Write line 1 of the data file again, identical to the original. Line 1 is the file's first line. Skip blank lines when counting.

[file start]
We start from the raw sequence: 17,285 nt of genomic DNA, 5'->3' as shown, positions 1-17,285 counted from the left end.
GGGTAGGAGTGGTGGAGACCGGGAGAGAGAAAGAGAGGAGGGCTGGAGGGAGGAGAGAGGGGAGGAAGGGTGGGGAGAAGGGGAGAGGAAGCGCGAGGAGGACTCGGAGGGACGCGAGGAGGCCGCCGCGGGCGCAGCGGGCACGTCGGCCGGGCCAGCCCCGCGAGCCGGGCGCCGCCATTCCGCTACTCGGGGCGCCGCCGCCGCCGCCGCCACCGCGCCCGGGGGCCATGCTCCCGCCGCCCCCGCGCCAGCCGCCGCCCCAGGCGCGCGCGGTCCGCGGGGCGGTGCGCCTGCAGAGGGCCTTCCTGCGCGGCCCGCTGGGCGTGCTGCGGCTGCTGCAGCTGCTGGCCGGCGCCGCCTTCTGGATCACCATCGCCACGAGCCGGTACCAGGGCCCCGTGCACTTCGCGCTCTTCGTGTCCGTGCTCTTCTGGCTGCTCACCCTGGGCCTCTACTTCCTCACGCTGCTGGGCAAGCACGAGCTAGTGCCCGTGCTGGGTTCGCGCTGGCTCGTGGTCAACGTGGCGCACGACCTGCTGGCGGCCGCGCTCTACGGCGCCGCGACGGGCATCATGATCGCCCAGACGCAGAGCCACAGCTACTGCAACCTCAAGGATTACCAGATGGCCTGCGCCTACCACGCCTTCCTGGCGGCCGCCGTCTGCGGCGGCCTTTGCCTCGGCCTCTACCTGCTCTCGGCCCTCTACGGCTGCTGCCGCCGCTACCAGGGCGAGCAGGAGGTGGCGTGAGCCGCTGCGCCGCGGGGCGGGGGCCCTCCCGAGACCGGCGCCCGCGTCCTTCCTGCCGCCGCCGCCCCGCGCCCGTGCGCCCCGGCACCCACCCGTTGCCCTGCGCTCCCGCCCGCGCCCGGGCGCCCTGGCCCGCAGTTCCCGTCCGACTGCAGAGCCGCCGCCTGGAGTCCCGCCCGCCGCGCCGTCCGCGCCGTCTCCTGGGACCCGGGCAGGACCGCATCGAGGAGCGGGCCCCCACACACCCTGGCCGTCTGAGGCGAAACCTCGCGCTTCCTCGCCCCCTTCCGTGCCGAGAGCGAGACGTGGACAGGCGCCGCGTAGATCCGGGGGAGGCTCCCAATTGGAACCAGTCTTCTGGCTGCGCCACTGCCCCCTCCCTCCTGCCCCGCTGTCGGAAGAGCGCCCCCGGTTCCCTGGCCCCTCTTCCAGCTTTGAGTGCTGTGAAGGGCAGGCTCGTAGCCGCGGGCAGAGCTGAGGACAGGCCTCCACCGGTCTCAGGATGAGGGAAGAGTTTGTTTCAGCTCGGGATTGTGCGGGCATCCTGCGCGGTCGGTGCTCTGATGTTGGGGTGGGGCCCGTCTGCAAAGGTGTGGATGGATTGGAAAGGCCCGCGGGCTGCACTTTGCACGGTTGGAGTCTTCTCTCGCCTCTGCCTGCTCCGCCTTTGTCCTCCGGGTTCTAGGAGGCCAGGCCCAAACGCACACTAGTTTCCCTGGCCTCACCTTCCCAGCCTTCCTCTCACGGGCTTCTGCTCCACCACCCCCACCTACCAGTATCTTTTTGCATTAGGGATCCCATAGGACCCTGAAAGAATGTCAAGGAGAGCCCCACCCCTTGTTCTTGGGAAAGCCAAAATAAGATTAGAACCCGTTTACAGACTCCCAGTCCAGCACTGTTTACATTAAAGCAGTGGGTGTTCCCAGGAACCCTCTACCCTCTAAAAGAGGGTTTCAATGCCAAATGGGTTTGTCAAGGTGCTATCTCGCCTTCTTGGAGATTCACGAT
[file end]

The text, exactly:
We start from the raw sequence: 17,285 nt of genomic DNA, 5'->3' as shown, positions 1-17,285 counted from the left end.